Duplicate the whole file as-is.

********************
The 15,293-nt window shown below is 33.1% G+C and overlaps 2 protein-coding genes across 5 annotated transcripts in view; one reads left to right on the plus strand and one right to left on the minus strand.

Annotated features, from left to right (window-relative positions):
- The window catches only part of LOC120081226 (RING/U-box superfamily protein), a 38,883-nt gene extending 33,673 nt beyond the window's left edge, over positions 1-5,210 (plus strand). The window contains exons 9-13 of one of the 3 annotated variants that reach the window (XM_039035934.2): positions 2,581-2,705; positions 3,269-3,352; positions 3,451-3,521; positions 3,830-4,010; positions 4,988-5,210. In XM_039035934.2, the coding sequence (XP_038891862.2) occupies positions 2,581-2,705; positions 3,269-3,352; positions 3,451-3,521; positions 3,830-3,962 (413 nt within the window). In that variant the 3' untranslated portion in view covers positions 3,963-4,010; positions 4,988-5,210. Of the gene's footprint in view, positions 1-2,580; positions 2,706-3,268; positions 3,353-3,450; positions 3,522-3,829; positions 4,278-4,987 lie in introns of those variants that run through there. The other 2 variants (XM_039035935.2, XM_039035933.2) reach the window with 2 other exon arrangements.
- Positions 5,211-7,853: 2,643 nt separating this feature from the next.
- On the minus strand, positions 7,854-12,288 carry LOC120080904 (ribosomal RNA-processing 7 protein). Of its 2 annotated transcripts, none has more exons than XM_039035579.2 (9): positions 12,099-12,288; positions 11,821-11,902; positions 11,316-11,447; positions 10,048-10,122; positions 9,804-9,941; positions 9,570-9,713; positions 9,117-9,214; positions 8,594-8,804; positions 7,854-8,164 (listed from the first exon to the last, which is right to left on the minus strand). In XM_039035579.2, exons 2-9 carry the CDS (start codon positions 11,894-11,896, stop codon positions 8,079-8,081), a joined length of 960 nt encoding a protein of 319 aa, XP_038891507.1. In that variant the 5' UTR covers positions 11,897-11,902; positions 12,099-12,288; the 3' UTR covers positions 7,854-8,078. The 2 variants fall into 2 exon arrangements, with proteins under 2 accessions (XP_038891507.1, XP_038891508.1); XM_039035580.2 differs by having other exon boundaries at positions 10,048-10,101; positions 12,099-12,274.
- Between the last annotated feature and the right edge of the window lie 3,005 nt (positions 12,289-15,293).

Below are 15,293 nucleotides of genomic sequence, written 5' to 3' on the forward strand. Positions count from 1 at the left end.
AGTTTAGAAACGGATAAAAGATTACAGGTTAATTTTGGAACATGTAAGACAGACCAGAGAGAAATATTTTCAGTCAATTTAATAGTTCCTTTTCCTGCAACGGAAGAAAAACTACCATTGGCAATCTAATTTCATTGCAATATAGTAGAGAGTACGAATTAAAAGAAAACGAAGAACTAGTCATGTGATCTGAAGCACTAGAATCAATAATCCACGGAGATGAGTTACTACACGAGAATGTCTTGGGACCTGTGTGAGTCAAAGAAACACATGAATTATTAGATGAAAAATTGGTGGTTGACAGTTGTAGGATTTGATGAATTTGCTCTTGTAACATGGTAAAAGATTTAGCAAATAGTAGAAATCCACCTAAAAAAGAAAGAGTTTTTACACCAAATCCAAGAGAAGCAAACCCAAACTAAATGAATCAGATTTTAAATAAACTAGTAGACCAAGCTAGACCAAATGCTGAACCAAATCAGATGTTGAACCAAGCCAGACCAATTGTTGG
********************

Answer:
The 15,293-nt window shown below is 33.1% G+C and overlaps 2 protein-coding genes across 5 annotated transcripts in view; one reads left to right on the plus strand and one right to left on the minus strand.

Annotated features, from left to right (window-relative positions):
- The window catches only part of LOC120081226 (RING/U-box superfamily protein), a 38,883-nt gene extending 33,673 nt beyond the window's left edge, over positions 1-5,210 (plus strand). The window contains exons 9-13 of one of the 3 annotated variants that reach the window (XM_039035934.2): positions 2,581-2,705; positions 3,269-3,352; positions 3,451-3,521; positions 3,830-4,010; positions 4,988-5,210. In XM_039035934.2, the coding sequence (XP_038891862.2) occupies positions 2,581-2,705; positions 3,269-3,352; positions 3,451-3,521; positions 3,830-3,962 (413 nt within the window). In that variant the 3' untranslated portion in view covers positions 3,963-4,010; positions 4,988-5,210. Of the gene's footprint in view, positions 1-2,580; positions 2,706-3,268; positions 3,353-3,450; positions 3,522-3,829; positions 4,278-4,987 lie in introns of those variants that run through there. The other 2 variants (XM_039035935.2, XM_039035933.2) reach the window with 2 other exon arrangements.
- Positions 5,211-7,853: 2,643 nt separating this feature from the next.
- On the minus strand, positions 7,854-12,288 carry LOC120080904 (ribosomal RNA-processing 7 protein). Of its 2 annotated transcripts, none has more exons than XM_039035579.2 (9): positions 12,099-12,288; positions 11,821-11,902; positions 11,316-11,447; positions 10,048-10,122; positions 9,804-9,941; positions 9,570-9,713; positions 9,117-9,214; positions 8,594-8,804; positions 7,854-8,164 (listed from the first exon to the last, which is right to left on the minus strand). In XM_039035579.2, exons 2-9 carry the CDS (start codon positions 11,894-11,896, stop codon positions 8,079-8,081), a joined length of 960 nt encoding a protein of 319 aa, XP_038891507.1. In that variant the 5' UTR covers positions 11,897-11,902; positions 12,099-12,288; the 3' UTR covers positions 7,854-8,078. The 2 variants fall into 2 exon arrangements, with proteins under 2 accessions (XP_038891507.1, XP_038891508.1); XM_039035580.2 differs by having other exon boundaries at positions 10,048-10,101; positions 12,099-12,274.
- Between the last annotated feature and the right edge of the window lie 3,005 nt (positions 12,289-15,293).

Below are 15,293 nucleotides of genomic sequence, written 5' to 3' on the forward strand. Positions count from 1 at the left end.
AGTTTAGAAACGGATAAAAGATTACAGGTTAATTTTGGAACATGTAAGACAGACCAGAGAGAAATATTTTCAGTCAATTTAATAGTTCCTTTTCCTGCAACGGAAGAAAAACTACCATTGGCAATCTAATTTCATTGCAATATAGTAGAGAGTACGAATTAAAAGAAAACGAAGAACTAGTCATGTGATCTGAAGCACTAGAATCAATAATCCACGGAGATGAGTTACTACACGAGAATGTCTTGGGACCTGTGTGAGTCAAAGAAACACATGAATTATTAGATGAAAAATTGGTGGTTGACAGTTGTAGGATTTGATGAATTTGCTCTTGTAACATGGTAAAAGATTTAGCAAATAGTAGAAATCCACCTAAAAAAGAAAGAGTTTTTACACCAAATCCAAGAGAAGCAAACCCAAACTAAATGAATCAGATTTTAAATAAACTAGTAGACCAAGCTAGACCAAATGCTGAACCAAATCAGATGTTGAACCAAGCCAGACCAATTGTTGG